1. ## Roots

((cosx)^2)(1+3(sinx)^2)=1

How do I find the root 54.7?

2. What do you mean by the root 54.7?

You can use the identity sinx^2+cosx^2=1 to converte sine into cosine or cosine into sine form and then solve the quadratic eqution. Just check your final solutions because of the equation's beeing in quadratic form...

3. Do what Mathelogician says, giving you an equation in $[sin(x)]^2$, then substitute $u=[sin(x)]^2$ which gives you a quadratic in $u$, solve that then ...

CB

4. I think I have done it now. I did not get a quadratic equation. I got 2x^2-3x^4=0. I take out the factor 2x^2 and then 1-(3/2)x^2=0 gives the solutions other than 0, 180 and 360.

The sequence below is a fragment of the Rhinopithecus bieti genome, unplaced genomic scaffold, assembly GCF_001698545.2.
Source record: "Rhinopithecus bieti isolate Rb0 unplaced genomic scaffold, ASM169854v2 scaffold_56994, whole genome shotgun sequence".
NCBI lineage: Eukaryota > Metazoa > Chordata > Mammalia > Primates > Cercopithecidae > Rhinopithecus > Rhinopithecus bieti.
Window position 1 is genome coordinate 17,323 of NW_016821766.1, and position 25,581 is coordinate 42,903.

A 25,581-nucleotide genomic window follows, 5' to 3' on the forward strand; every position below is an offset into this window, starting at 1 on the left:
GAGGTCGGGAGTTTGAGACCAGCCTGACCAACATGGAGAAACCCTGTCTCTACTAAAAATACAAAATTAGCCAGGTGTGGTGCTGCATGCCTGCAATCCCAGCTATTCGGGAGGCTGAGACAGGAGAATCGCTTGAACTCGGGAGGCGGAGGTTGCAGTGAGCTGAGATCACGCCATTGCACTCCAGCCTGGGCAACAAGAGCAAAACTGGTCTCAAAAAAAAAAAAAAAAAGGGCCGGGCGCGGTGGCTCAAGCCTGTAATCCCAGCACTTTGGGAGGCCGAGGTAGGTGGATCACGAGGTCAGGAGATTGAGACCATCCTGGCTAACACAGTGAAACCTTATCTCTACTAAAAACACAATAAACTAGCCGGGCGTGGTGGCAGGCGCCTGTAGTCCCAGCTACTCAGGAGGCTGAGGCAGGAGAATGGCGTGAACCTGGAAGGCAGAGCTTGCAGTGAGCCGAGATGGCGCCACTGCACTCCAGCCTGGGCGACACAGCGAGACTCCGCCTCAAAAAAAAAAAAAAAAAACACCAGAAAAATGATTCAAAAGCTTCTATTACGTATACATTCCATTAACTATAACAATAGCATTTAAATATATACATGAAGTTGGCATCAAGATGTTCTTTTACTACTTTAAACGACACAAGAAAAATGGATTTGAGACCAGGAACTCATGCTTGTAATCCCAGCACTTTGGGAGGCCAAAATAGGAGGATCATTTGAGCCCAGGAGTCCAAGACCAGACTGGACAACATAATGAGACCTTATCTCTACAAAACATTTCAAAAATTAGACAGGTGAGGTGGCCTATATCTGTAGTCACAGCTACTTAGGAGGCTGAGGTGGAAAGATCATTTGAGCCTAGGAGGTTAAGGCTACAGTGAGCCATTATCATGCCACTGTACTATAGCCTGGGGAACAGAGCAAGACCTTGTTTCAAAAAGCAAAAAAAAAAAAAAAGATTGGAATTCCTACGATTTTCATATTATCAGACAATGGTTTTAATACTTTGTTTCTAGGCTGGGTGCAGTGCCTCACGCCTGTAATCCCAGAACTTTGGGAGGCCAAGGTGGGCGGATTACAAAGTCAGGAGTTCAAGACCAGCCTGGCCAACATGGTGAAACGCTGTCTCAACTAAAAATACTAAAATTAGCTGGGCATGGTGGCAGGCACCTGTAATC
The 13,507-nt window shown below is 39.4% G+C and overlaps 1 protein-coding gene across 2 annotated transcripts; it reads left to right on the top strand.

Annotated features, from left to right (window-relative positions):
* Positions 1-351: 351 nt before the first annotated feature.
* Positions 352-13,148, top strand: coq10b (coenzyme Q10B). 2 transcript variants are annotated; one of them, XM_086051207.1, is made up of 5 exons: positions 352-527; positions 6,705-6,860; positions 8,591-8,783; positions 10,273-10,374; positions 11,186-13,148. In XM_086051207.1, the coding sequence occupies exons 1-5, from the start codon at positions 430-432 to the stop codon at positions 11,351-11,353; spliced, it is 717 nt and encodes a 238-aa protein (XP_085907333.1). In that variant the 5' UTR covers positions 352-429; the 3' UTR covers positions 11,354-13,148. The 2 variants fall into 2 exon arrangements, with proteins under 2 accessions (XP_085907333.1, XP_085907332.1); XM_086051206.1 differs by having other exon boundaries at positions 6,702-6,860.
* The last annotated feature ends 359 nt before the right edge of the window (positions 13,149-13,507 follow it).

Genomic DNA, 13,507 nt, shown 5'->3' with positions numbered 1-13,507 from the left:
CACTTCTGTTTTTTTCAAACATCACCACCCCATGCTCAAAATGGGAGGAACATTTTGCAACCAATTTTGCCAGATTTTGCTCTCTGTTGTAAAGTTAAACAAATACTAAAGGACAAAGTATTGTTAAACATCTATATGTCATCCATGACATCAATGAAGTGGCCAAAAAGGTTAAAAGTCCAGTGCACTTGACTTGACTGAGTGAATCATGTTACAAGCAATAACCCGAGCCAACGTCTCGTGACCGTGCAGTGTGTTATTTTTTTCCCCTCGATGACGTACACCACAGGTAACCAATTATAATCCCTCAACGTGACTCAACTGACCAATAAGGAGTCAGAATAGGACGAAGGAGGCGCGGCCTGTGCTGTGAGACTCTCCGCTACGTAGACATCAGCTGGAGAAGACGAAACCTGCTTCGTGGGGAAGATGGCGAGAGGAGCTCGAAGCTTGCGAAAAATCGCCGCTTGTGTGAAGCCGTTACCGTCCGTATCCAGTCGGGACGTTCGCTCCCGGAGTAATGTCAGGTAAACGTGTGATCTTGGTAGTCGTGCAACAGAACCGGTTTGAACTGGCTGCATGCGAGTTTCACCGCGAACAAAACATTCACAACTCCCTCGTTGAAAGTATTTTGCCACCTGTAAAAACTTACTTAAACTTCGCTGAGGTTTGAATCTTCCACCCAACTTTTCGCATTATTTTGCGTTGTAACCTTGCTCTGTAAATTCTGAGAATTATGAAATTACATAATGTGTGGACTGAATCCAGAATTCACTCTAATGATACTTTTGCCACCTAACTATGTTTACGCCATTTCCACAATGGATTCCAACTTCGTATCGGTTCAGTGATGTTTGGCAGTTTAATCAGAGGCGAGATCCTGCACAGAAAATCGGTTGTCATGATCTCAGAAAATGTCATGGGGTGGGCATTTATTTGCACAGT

5. Is it generally preferable to let u=(sin x)^2 or let u=sin x?

6. Originally Posted by Stuck Man
Is it generally preferable to let u=(sin x)^2 or let u=sin x?
They are equivalent if you are careful about sines, but if the right hand side had been something other than 1 you would have ended up with the equivalent of u=(sin(x))^2 to get a quadratic.

7. Yes it's not quadratic and may seem a bit complicated.
Try this:
To avoid confusion let sinx = a and cosx = b and sin(2x)=c
so we have b^2+3(ab)^2=1 => 3(ab)^2=1-b^2=a^2 => (3/4)c^2 = a^2 =>
(3/4)c^2 - a^2 = 0 => (sqrt3/2 c - a)(sqrt3/2 c + a)=0
Then solve each expression; Just in solving each one, remember that sin(2x)=2sinx.cosx